When something really good got posted, most people tended to concentrate on it as word got around, but few wanted to dilute it, by commenting or participating, as that wasn't the ethos of those mediums, at least in the early days. MeFi, Kuro5hin, and similar discussion sites on the Web increasingly invert that ethos, in that the worst postings on these sites frequently create the most traffic. A crapflood here on MeFi often becomes more fun for its participants than any other post of that day.

And that's what makes a really good troll so hard to do on the Web these days. A well baited troll hook on the Web these days gets a pissing elephant GIF (and 40 crapflood contributions) before it can generate enough steam to be worthwhile. As a community, we've lost the common sense to quietly find a good seat in the bleachers, and let the troll develop, if we're not the owner of the hook. We're all far to quick to smartly smack down fisher folk, I think, and too suspicious that they won't "catch and release."

The intentionally humourous Recreational Trolling FAQ defines a troll thusly:
troll v.,n.

To utter a posting on Usenet designed to attract predictable
responses or flames. Derives from the phrase "trolling for
newbies"; which in turn comes from mainstream "trolling";, a
style of fishing in which one trails bait through a likely spot
hoping for a bite. The well-constructed troll is a post that
induces lots of newbies and flamers to make themselves look even
more clueless than they already do, while subtly conveying to
the more savvy and experienced that it is in fact a deliberate
troll. If you don't fall for the joke, you get to be in on it.
In Usenet and BBS practice, at least, you got to be "in on it" by shutting up and watching the action. Occasionally, the best trolls would be spun out with the help of a small circle of confederates, but it was hard to make these work, since the very best trolls accomplished something, without degenerating into meanness: At their best, trolls taught people about the groups in which they were conducted, and about themselves.

It's easy to be mean on the Internet, but if doing so accomplishes nothing of greater purpose than temporarily fooling the gullible who happen across it, it's kind of pointless. So many fish, so many barrels, so little time. Posting something that trades for effect on a reader's willingness to suspend disbelief in something as inherently unverifiable as a common user's Web posting, is just plinking at any fish (luser) who happens along. Even an apparent murder confession, posted as a hoax, abominably stupid as that idea is, and less frequent, perhaps, because of its tasteless stupidity, isn't all that rare, once you start crawling the millions of personal sites in the nether regions of the Web, where people post any damn thing that comes into their heads.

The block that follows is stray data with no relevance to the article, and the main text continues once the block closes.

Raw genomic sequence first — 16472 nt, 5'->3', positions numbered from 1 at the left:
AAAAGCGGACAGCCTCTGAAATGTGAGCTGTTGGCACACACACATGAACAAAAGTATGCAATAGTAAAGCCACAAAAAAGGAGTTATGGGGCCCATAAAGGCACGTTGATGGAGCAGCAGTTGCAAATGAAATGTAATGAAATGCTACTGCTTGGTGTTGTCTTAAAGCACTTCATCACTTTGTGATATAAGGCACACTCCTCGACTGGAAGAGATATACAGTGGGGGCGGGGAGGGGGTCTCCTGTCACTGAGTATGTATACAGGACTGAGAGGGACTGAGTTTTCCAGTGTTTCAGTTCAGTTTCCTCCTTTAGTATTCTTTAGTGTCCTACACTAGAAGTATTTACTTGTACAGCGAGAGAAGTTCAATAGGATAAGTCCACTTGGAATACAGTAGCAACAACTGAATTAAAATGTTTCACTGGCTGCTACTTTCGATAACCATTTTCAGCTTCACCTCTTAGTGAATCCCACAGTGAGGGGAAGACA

What's far rarer, and great, is when a Web site that "supports a community" stumbles into trolling greatness, even though no troller dropped a baited hook, or the luser brought their own as occasionally happens. Crapflood as education, snark as guidance, flameout as mea culpa, humanity in misspelling, that thread has it all.

What's even rarer than that, being the Thread Worth a Permanent Sidebar Link, and for which I hope, everytime I load the front page, is a post which starts out with something informative, and gets a swinging rise out of some commenter, who can be elegantly walked around all four corners of a rhetorical ring by the erudite OP and perhaps two or three confederates, reminding all as they do so of what makes this site unique, before they gently let down the commenter, buying him a welcoming drink, for his help in providing good sport. I hope for such, every day, when I load The Blue, but mostly, what I get are occasional promising starts and pissing elephant GIFs.

Still, after the mushroom thread, I have hope for this place, if not in the way I originally hoped.

But we won't get there with threads about dinking hoax posts. Color me cynical.
posted by paulsc at 3:39 PM on September 25, 2006 [9 favorites]


I'm a bit weirded out that he quoted me, and that Skwirl quoted me and analyzed my reaction and his non-reaction to me. Very ... meta.

But I think it is telling. The first thing I picked up on, reading the new piece, was:
act really blase about a shocking situation... a strategy used by people who scam online communities into thinking that they have a terrible illness: casually mention a supposedly life-threatening symptom, but do nothing about it and watch your audience scurry around in panic*